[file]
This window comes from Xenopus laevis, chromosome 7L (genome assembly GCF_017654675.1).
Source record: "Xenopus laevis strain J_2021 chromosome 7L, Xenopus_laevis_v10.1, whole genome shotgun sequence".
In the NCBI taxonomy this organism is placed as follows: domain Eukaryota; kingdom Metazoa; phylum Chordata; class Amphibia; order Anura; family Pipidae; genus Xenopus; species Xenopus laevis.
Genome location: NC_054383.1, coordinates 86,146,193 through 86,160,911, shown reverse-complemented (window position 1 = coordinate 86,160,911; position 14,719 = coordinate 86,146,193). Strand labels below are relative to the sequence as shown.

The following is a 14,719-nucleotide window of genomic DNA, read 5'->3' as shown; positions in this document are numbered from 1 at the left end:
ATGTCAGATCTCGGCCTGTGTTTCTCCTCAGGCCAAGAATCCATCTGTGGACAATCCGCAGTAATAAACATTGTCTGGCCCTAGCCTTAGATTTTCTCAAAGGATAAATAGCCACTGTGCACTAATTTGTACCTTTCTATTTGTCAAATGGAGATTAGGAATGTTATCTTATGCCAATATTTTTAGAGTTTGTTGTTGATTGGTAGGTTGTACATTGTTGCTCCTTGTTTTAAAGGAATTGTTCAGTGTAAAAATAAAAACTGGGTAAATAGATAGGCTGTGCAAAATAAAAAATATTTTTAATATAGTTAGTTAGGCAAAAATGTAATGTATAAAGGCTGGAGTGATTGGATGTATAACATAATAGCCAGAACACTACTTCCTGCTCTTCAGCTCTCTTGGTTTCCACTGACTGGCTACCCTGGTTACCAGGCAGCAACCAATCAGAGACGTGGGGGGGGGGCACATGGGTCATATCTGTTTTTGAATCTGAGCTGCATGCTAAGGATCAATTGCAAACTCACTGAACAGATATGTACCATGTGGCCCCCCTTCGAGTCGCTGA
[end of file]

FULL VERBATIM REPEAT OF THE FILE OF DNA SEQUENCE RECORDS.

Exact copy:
This window comes from Xenopus laevis, chromosome 7L (genome assembly GCF_017654675.1).
Source record: "Xenopus laevis strain J_2021 chromosome 7L, Xenopus_laevis_v10.1, whole genome shotgun sequence".
In the NCBI taxonomy this organism is placed as follows: domain Eukaryota; kingdom Metazoa; phylum Chordata; class Amphibia; order Anura; family Pipidae; genus Xenopus; species Xenopus laevis.
Genome location: NC_054383.1, coordinates 86,146,193 through 86,160,911, shown reverse-complemented (window position 1 = coordinate 86,160,911; position 14,719 = coordinate 86,146,193). Strand labels below are relative to the sequence as shown.

The following is a 14,719-nucleotide window of genomic DNA, read 5'->3' as shown; positions in this document are numbered from 1 at the left end:
ATGTCAGATCTCGGCCTGTGTTTCTCCTCAGGCCAAGAATCCATCTGTGGACAATCCGCAGTAATAAACATTGTCTGGCCCTAGCCTTAGATTTTCTCAAAGGATAAATAGCCACTGTGCACTAATTTGTACCTTTCTATTTGTCAAATGGAGATTAGGAATGTTATCTTATGCCAATATTTTTAGAGTTTGTTGTTGATTGGTAGGTTGTACATTGTTGCTCCTTGTTTTAAAGGAATTGTTCAGTGTAAAAATAAAAACTGGGTAAATAGATAGGCTGTGCAAAATAAAAAATATTTTTAATATAGTTAGTTAGGCAAAAATGTAATGTATAAAGGCTGGAGTGATTGGATGTATAACATAATAGCCAGAACACTACTTCCTGCTCTTCAGCTCTCTTGGTTTCCACTGACTGGCTACCCTGGTTACCAGGCAGCAACCAATCAGAGACGTGGGGGGGGGGCACATGGGTCATATCTGTTTTTGAATCTGAGCTGCATGCTAAGGATCAATTGCAAACTCACTGAACAGATATGTACCATGTGGCCCCCCTTCGAGTCGCTGA